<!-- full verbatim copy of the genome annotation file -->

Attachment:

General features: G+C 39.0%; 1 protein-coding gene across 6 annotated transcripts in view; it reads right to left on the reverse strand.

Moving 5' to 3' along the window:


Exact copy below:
General features: G+C 39.0%; 1 protein-coding gene across 6 annotated transcripts in view; it reads right to left on the reverse strand.

Moving 5' to 3' along the window: